The Malta Independent 28 May 2023, Sunday
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IIP coming to an end as 1,800 application capping is reached

Neil Camilleri Sunday, 6 September 2020, 10:00 Last update: about 4 years ago

The individual Investor Programme (IIP) has reached its 1,800 capping and is coming to an end, a spokesperson for Parliamentary Secretary Alex Muscat has told this newsroom.

When announcing a new scheme in July of this year, Muscat had said that 1,500 applications had been approved by then. The scheme would wind down when the limit was reached, he said, and would be replaced by a new residency plan that can lead to citizenship.


The IIP, often referred to as a citizenship by investment scheme, proved to be controversial, not least because of the choice of Henley and Partners as the leading concessionaire. The scheme was attacked both locally and abroad, with critics saying it allowed dubious individuals to acquire an EU passport. The government has always insisted that rigorous due diligence processes are in place.

A spokesman for the Parliamentary Secretary for Citizenship and Communities said the IIP is coming to an end, “having reached the pre-determined capping of 1,800 families who have successfully invested in the Maltese islands.”

Consequently, the Malta Individual Investor Programme Agency (MIIPA) has stopped receiving applications at first stage and will continue to receive applications only for those families who have already a resident status in Malta.  

The programme has received 2,076 applications by the end of August of this year. 1,480 of these have been approved so far, and the remaining 300 are currently being reviewed.

“The Agency has one of the most stringent processes of due diligence around the world. In fact, it has refused a total of 368 applicants for citizenship, and a further 35 were refused from applying for citizenship following initial KYC (know your client) checks conducted through local police authorities,” the Parliamentary Secretariat said.

A total of 95 applications were withdrawn by the applicants, most of which were withdrawn following questions raised by the Agency during the due diligence process.

“The rejection rate has varied along the years. In 2020 the Parliamentary Secretary for Citizenship & Communities refused 30% of the applications following due diligence exercises conducted by MIIPA.”

The Agency has reported 26 cases to the Financial Intelligence Analysis Unit when it identified suspected cases of money laundering.

“In the meantime, by means of the new initiative, Malta has continued to strengthen the already stringent due diligence processes in order to make sure that only reputable applicants are admitted to its citizenship programme. In addition to this, from all IIP applicants thus far, only four families have turned out to be ‘rotten apples’ and while two have been deprived of citizenship, the process is underway to withdraw citizenship for the other two.”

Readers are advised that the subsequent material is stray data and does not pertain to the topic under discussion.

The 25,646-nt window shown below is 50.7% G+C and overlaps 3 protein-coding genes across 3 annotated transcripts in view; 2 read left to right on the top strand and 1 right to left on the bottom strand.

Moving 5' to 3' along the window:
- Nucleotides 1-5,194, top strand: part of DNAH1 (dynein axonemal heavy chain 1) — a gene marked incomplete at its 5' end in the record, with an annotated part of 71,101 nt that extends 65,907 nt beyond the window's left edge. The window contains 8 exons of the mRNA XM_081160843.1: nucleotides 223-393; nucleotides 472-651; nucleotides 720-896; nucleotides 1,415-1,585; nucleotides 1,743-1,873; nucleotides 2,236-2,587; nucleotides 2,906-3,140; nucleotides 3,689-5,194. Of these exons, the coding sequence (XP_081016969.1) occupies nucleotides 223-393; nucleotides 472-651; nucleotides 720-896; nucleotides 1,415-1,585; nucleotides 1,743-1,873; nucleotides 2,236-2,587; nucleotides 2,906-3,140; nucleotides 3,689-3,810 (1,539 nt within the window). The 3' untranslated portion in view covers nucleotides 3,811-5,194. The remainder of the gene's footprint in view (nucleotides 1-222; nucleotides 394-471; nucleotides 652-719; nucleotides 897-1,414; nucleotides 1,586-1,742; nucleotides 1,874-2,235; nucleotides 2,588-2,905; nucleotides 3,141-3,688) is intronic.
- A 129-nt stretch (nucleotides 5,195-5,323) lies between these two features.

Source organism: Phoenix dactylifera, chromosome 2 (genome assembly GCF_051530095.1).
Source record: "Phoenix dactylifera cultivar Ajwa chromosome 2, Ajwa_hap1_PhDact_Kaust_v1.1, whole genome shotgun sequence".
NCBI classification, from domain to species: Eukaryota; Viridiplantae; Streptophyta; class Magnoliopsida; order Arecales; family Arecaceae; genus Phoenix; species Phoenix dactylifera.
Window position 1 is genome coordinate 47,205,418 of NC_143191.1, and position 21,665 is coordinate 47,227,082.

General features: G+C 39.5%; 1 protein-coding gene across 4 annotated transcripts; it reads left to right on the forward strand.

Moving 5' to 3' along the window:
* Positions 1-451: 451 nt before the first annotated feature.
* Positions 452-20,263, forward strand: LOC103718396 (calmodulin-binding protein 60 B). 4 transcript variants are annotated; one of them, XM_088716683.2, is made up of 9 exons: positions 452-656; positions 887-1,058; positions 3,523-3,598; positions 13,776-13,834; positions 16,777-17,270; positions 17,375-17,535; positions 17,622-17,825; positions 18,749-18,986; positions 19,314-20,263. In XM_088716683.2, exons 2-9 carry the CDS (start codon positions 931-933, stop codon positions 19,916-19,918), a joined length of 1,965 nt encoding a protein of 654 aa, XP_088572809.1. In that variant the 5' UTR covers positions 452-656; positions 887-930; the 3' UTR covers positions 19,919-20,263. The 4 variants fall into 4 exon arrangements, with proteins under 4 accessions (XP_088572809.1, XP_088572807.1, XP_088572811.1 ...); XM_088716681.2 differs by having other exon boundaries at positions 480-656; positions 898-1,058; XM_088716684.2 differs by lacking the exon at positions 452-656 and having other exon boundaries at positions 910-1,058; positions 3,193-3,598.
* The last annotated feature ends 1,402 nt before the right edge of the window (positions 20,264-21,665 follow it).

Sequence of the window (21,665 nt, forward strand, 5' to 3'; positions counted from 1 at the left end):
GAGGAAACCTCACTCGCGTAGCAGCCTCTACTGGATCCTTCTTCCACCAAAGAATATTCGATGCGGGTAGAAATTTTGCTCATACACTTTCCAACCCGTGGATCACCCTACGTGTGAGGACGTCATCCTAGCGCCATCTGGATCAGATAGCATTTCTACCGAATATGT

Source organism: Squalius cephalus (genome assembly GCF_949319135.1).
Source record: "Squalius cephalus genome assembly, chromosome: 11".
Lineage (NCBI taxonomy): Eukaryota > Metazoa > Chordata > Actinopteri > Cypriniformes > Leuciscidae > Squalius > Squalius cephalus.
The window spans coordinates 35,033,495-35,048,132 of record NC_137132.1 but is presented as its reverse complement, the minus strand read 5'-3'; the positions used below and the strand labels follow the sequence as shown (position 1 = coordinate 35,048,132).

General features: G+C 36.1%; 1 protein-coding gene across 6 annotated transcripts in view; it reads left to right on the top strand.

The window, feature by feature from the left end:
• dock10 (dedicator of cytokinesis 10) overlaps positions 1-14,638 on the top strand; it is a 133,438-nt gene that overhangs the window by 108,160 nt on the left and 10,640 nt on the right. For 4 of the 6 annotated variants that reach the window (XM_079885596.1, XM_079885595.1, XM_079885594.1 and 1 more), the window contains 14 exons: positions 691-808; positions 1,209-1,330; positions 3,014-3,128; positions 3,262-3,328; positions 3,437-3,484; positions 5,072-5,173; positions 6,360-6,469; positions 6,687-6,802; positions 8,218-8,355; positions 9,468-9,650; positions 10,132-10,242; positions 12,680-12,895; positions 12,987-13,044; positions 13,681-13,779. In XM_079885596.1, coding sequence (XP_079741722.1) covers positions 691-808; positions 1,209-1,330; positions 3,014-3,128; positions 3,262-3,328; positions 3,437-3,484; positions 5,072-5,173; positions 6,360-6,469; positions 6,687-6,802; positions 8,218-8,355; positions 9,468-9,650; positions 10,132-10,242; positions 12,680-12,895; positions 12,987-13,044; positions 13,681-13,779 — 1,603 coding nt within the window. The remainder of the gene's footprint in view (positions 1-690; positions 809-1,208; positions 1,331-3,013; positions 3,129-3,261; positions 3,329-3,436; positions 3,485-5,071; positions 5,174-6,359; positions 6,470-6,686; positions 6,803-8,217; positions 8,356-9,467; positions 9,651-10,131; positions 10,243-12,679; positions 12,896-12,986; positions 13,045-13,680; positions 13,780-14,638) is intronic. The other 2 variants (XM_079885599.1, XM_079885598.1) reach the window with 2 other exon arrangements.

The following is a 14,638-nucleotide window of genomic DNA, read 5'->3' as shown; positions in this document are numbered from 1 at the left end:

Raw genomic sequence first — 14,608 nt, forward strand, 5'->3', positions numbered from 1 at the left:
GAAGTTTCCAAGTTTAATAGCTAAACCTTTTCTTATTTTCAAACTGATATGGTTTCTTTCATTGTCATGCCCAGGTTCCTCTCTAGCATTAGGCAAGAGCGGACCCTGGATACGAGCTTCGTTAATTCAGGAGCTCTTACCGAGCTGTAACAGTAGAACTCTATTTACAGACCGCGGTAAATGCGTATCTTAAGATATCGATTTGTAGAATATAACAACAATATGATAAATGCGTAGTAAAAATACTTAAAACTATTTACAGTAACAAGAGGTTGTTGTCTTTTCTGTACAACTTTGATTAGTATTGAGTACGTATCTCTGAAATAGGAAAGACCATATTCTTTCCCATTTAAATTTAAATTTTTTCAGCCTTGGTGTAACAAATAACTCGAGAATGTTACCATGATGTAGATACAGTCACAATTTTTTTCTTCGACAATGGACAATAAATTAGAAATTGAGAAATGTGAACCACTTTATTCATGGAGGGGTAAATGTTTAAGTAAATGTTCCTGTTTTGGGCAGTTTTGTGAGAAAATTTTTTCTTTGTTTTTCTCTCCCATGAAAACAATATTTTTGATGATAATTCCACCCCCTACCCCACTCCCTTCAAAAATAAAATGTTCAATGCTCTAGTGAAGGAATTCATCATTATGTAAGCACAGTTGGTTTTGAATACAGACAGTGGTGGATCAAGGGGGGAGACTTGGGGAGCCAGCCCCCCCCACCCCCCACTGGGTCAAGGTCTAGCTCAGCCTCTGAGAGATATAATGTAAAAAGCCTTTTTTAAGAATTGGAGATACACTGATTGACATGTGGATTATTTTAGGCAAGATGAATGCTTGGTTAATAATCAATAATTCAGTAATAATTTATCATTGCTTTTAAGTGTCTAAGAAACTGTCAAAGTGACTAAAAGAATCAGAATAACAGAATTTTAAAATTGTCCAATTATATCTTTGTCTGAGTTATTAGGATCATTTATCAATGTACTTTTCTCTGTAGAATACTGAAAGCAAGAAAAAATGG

The gross revenue so far has hit the one-billion-euro mark, the spokesperson added.

“One must also consider that more than €270 million were invested in property, either through a five-year lease or by means of an outright purchase. Another €186 million worth of bonds or shares were invested and nearly €5 million were donated to various local, voluntary organisations. This brings the total amount to just over €1.4 billion.”

“In view of this success, Malta remains committed to strike a rational balance between opening its doors for talented people who have distinct attributes and success stories to their name, and maintaining exclusivity when it comes to potential citizenship,” the spokesperson continued.

In July, PS Muscat had said that, under the new system, only individuals who first manage to obtain a Maltese residence permit will be allowed to apply for citizenship. There are two ways to do this. Individuals can apply after a one-year residency period if they invest €750,000 or more. Applicants would have to pay €600,000 if they apply after a three-year residency period.

Under the IIP, applicants had to pay €650,000 for their Maltese citizenship.

Under the new system, €50,000 must be paid for each dependent of the main applicant. The minimum value of the property purchased is increasing from €350,000 to €700,000. If a property is rented, the minimum value is increasing from €16,000 to €18,000 annually.

Applicants must also make a mandatory €10,000 philanthropic donation.

A new agency will be set up to oversee all forms of citizenship, including those obtaining their Maltese passport through investment.

The money generated from this investment will be split up in the same way that applies with the current system, with 70% going into the National Development and Social Fund.

There will be a limit of 1,500 applications.

Muscat had explained that the proposed system is more in line with those operated by other European countries.

The Parliamentary Secretary said the list of individuals who are granted citizenship will continue to be published. There will still be no distinction between those who acquire their citizenship through investment and those who acquire it through marriage or other reasons.

Muscat explained that there will be stronger regulations on money laundering and on how agents operate and market their services with regard to citizenship.

An independent regulator will continue to audit and scrutinise the application process executed by the agency and all resultant decisions.

The Minister will not be able to grant citizenship to individuals who do not meet the basic legal criteria.

Muscat had also expressed his wish to see a more genuine link between applicants and Malta, pointing out that only 5% of IIP applicants opened a business in Malta.



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